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Cognitive Ability and Games of School Choice

Listed author(s):
  • Christian, Basteck
  • Marco, Mantovani

We take school admission mechanisms to the lab to test whether the manipulable Boston mechanism disadvantages students of lower cognitive ability and whether this leads to ability segregation across schools. Results show this is the case: lower ability participants receive a lower average payoff and are over-represented at the worst school. Under the strategy-proof Deferred Acceptance mechanism, payoff differences between high and low ability participants are reduced, and distributions by ability across schools are harmonized. Hence, we find support for the argument that a move to strategy-proof mechanisms would “level the playing field†. However, we document a trade-off between equality and efficiency in the choice of school admission mechanisms since average payoffs are larger under Boston than under Deferred Acceptance.

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File URL: http://dems.unimib.it/repec/pdf/mibwpaper343.pdf
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Paper provided by University of Milano-Bicocca, Department of Economics in its series Working Papers with number 343.

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Length: 51
Date of creation: 21 Jun 2016
Date of revision: 21 Jun 2016
Handle: RePEc:mib:wpaper:343
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  1. Pais, Joana & Pintér, Ágnes, 2008. "School choice and information: An experimental study on matching mechanisms," Games and Economic Behavior, Elsevier, vol. 64(1), pages 303-328, September.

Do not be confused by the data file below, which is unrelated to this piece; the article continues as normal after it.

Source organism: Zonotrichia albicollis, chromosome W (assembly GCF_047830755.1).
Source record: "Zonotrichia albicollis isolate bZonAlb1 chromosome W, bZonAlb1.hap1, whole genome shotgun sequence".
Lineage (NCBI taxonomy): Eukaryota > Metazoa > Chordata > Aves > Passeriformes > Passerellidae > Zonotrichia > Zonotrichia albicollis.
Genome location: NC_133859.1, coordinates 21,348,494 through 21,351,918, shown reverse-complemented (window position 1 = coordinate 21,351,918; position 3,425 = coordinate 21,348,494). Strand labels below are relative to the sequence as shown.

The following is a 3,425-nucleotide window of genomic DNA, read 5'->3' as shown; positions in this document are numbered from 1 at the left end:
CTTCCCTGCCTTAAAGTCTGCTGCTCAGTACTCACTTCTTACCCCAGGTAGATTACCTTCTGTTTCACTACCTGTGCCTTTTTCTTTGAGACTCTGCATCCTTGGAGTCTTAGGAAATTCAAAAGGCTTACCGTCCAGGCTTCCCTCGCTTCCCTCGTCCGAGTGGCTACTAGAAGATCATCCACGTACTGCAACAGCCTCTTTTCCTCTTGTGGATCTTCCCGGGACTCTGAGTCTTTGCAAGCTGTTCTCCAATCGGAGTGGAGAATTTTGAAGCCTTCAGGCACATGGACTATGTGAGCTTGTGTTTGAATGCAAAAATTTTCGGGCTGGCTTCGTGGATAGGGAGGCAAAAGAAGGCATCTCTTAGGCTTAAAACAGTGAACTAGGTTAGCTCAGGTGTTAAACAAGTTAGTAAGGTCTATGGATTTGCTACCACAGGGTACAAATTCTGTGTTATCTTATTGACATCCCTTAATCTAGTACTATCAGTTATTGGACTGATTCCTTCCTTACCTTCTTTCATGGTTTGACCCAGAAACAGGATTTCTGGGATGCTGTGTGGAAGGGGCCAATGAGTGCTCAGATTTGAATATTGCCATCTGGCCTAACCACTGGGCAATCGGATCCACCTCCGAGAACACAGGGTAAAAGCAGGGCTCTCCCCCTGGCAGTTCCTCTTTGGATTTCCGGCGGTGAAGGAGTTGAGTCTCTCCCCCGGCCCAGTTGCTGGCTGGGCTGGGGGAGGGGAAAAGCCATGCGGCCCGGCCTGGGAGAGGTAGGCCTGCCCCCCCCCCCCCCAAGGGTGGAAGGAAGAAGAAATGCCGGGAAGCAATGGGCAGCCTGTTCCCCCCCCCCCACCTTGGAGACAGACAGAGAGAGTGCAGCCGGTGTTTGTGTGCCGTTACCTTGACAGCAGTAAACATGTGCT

2. Christian Basteck & Marco Mantovani, 2016. "Protecting unsophisticated applicants in school choice through information disclosure," WIDER Working Paper Series 065, World Institute for Development Economic Research (UNU-WIDER).
  3. Parag A. Pathak & Tayfun Sonmez, 2008. "Leveling the Playing Field: Sincere and Sophisticated Players in the Boston Mechanism," American Economic Review, American Economic Association, vol. 98(4), pages 1636-1652, September.
  4. Calsamiglia, Caterina & Güell, Maia, 2014. "The Illusion of School Choice: Empirical Evidence from Barcelona," IZA Discussion Papers 8202, Institute for the Study of Labor (IZA).
  5. Parag A. Pathak & Tayfun Sönmez, 2013. "School Admissions Reform in Chicago and England: Comparing Mechanisms by Their Vulnerability to Manipulation," American Economic Review, American Economic Association, vol. 103(1), pages 80-106, February.
  6. Atila Abdulkadiroglu & Yeon-Koo Che & Yosuke Yasuda, 2011. "Resolving Conflicting Preferences in School Choice: The "Boston Mechanism" Reconsidered," American Economic Review, American Economic Association, vol. 101(1), pages 399-410, February.
  7. Atila Abdulkadiroğlu & Parag A. Pathak & Alvin E. Roth & Tayfun Sönmez, 2005. "The Boston Public School Match," American Economic Review, American Economic Association, vol. 95(2), pages 368-371, May.
  8. Atila Abdulkadiroglu & Parag A. Pathak & Alvin E. Roth & Tayfun Sönmez, 2006. "Changing the Boston School Choice Mechanism," Boston College Working Papers in Economics 639, Boston College Department of Economics.
  9. Flip Klijn & Joana Pais & Marc Vorsatz, 2013. "Preference intensities and risk aversion in school choice: a laboratory experiment," Experimental Economics, Springer;Economic Science Association, vol. 16(1), pages 1-22, March.
  10. Caterina Calsamiglia & Francisco Martínez-Mora & Antonio Miralles, 2015. "School Choice Mechanisms, Peer Effects and Sorting," Discussion Papers in Economics 15/01, Department of Economics, University of Leicester.
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